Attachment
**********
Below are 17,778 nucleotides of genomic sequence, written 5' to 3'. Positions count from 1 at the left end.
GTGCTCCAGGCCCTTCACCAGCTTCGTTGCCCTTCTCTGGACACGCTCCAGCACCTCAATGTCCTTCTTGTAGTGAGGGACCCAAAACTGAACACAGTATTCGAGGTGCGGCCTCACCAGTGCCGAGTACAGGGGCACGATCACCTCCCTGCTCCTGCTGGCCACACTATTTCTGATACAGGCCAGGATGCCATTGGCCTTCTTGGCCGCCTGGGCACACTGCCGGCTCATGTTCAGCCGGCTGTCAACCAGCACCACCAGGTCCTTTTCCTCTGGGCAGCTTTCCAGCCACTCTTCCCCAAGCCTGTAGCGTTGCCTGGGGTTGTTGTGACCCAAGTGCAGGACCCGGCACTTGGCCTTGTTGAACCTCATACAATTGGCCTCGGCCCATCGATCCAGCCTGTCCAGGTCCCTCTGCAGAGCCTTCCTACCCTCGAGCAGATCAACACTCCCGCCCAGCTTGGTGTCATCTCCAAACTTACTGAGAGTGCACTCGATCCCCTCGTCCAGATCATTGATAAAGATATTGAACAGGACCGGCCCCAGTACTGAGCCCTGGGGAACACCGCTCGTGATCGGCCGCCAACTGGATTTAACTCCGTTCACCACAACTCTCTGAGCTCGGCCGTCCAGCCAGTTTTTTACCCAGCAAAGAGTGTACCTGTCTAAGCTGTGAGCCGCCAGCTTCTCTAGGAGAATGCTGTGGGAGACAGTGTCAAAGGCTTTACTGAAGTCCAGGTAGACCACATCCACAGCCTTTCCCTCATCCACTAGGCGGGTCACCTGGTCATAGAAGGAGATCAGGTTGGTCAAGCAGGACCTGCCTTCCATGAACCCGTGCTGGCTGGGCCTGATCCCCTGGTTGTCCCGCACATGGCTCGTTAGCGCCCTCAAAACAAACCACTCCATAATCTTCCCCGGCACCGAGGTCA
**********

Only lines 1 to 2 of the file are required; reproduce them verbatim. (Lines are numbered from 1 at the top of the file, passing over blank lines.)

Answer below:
Below are 17,778 nucleotides of genomic sequence, written 5' to 3'. Positions count from 1 at the left end.
GTGCTCCAGGCCCTTCACCAGCTTCGTTGCCCTTCTCTGGACACGCTCCAGCACCTCAATGTCCTTCTTGTAGTGAGGGACCCAAAACTGAACACAGTATTCGAGGTGCGGCCTCACCAGTGCCGAGTACAGGGGCACGATCACCTCCCTGCTCCTGCTGGCCACACTATTTCTGATACAGGCCAGGATGCCATTGGCCTTCTTGGCCGCCTGGGCACACTGCCGGCTCATGTTCAGCCGGCTGTCAACCAGCACCACCAGGTCCTTTTCCTCTGGGCAGCTTTCCAGCCACTCTTCCCCAAGCCTGTAGCGTTGCCTGGGGTTGTTGTGACCCAAGTGCAGGACCCGGCACTTGGCCTTGTTGAACCTCATACAATTGGCCTCGGCCCATCGATCCAGCCTGTCCAGGTCCCTCTGCAGAGCCTTCCTACCCTCGAGCAGATCAACACTCCCGCCCAGCTTGGTGTCATCTCCAAACTTACTGAGAGTGCACTCGATCCCCTCGTCCAGATCATTGATAAAGATATTGAACAGGACCGGCCCCAGTACTGAGCCCTGGGGAACACCGCTCGTGATCGGCCGCCAACTGGATTTAACTCCGTTCACCACAACTCTCTGAGCTCGGCCGTCCAGCCAGTTTTTTACCCAGCAAAGAGTGTACCTGTCTAAGCTGTGAGCCGCCAGCTTCTCTAGGAGAATGCTGTGGGAGACAGTGTCAAAGGCTTTACTGAAGTCCAGGTAGACCACATCCACAGCCTTTCCCTCATCCACTAGGCGGGTCACCTGGTCATAGAAGGAGATCAGGTTGGTCAAGCAGGACCTGCCTTCCATGAACCCGTGCTGGCTGGGCCTGATCCCCTGGTTGTCCCGCACATGGCTCGTTAGCGCCCTCAAAACAAACCACTCCATAATCTTCCCCGGCACCGAGGTCA